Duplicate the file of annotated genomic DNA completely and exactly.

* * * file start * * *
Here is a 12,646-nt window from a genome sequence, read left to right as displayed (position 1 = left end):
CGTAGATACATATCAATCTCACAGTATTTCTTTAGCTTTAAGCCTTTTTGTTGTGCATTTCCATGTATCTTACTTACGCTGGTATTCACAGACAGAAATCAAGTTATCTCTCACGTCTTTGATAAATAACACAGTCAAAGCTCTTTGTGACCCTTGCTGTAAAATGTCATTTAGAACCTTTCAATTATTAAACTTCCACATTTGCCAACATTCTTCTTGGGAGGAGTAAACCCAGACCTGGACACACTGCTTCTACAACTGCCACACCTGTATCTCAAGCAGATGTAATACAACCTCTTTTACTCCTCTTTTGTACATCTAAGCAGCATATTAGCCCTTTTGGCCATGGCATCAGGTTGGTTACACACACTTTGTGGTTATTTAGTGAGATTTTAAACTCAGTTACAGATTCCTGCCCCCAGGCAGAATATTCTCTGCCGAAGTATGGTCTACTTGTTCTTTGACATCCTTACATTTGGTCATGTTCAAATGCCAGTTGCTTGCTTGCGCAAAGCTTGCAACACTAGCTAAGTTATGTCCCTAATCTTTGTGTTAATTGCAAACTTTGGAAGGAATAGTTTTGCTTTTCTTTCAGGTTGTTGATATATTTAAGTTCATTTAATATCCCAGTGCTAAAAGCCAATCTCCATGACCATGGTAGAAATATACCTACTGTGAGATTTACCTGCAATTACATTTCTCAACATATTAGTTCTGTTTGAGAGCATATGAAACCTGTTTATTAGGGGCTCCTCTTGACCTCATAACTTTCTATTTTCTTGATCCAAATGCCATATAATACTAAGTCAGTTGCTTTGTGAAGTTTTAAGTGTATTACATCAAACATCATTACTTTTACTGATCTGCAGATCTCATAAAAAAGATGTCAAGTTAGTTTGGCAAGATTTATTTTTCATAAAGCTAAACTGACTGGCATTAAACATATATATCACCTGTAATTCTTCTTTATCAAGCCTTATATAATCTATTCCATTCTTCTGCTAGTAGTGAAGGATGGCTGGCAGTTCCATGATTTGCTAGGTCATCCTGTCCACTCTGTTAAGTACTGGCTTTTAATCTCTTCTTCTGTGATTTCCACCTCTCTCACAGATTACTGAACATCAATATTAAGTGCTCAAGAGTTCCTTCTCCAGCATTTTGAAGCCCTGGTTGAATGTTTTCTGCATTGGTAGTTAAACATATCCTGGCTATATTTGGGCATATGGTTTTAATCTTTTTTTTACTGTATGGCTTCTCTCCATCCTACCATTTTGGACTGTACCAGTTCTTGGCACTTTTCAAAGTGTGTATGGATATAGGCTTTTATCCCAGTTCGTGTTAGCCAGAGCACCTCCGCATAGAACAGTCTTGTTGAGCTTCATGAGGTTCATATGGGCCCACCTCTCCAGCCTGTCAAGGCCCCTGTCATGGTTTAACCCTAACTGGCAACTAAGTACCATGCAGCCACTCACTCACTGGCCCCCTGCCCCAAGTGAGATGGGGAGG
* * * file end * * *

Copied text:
Here is a 12,646-nt window from a genome sequence, read left to right as displayed (position 1 = left end):
CGTAGATACATATCAATCTCACAGTATTTCTTTAGCTTTAAGCCTTTTTGTTGTGCATTTCCATGTATCTTACTTACGCTGGTATTCACAGACAGAAATCAAGTTATCTCTCACGTCTTTGATAAATAACACAGTCAAAGCTCTTTGTGACCCTTGCTGTAAAATGTCATTTAGAACCTTTCAATTATTAAACTTCCACATTTGCCAACATTCTTCTTGGGAGGAGTAAACCCAGACCTGGACACACTGCTTCTACAACTGCCACACCTGTATCTCAAGCAGATGTAATACAACCTCTTTTACTCCTCTTTTGTACATCTAAGCAGCATATTAGCCCTTTTGGCCATGGCATCAGGTTGGTTACACACACTTTGTGGTTATTTAGTGAGATTTTAAACTCAGTTACAGATTCCTGCCCCCAGGCAGAATATTCTCTGCCGAAGTATGGTCTACTTGTTCTTTGACATCCTTACATTTGGTCATGTTCAAATGCCAGTTGCTTGCTTGCGCAAAGCTTGCAACACTAGCTAAGTTATGTCCCTAATCTTTGTGTTAATTGCAAACTTTGGAAGGAATAGTTTTGCTTTTCTTTCAGGTTGTTGATATATTTAAGTTCATTTAATATCCCAGTGCTAAAAGCCAATCTCCATGACCATGGTAGAAATATACCTACTGTGAGATTTACCTGCAATTACATTTCTCAACATATTAGTTCTGTTTGAGAGCATATGAAACCTGTTTATTAGGGGCTCCTCTTGACCTCATAACTTTCTATTTTCTTGATCCAAATGCCATATAATACTAAGTCAGTTGCTTTGTGAAGTTTTAAGTGTATTACATCAAACATCATTACTTTTACTGATCTGCAGATCTCATAAAAAAGATGTCAAGTTAGTTTGGCAAGATTTATTTTTCATAAAGCTAAACTGACTGGCATTAAACATATATATCACCTGTAATTCTTCTTTATCAAGCCTTATATAATCTATTCCATTCTTCTGCTAGTAGTGAAGGATGGCTGGCAGTTCCATGATTTGCTAGGTCATCCTGTCCACTCTGTTAAGTACTGGCTTTTAATCTCTTCTTCTGTGATTTCCACCTCTCTCACAGATTACTGAACATCAATATTAAGTGCTCAAGAGTTCCTTCTCCAGCATTTTGAAGCCCTGGTTGAATGTTTTCTGCATTGGTAGTTAAACATATCCTGGCTATATTTGGGCATATGGTTTTAATCTTTTTTTTACTGTATGGCTTCTCTCCATCCTACCATTTTGGACTGTACCAGTTCTTGGCACTTTTCAAAGTGTGTATGGATATAGGCTTTTATCCCAGTTCGTGTTAGCCAGAGCACCTCCGCATAGAACAGTCTTGTTGAGCTTCATGAGGTTCATATGGGCCCACCTCTCCAGCCTGTCAAGGCCCCTGTCATGGTTTAACCCTAACTGGCAACTAAGTACCATGCAGCCACTCACTCACTGGCCCCCTGCCCCAAGTGAGATGGGGAGG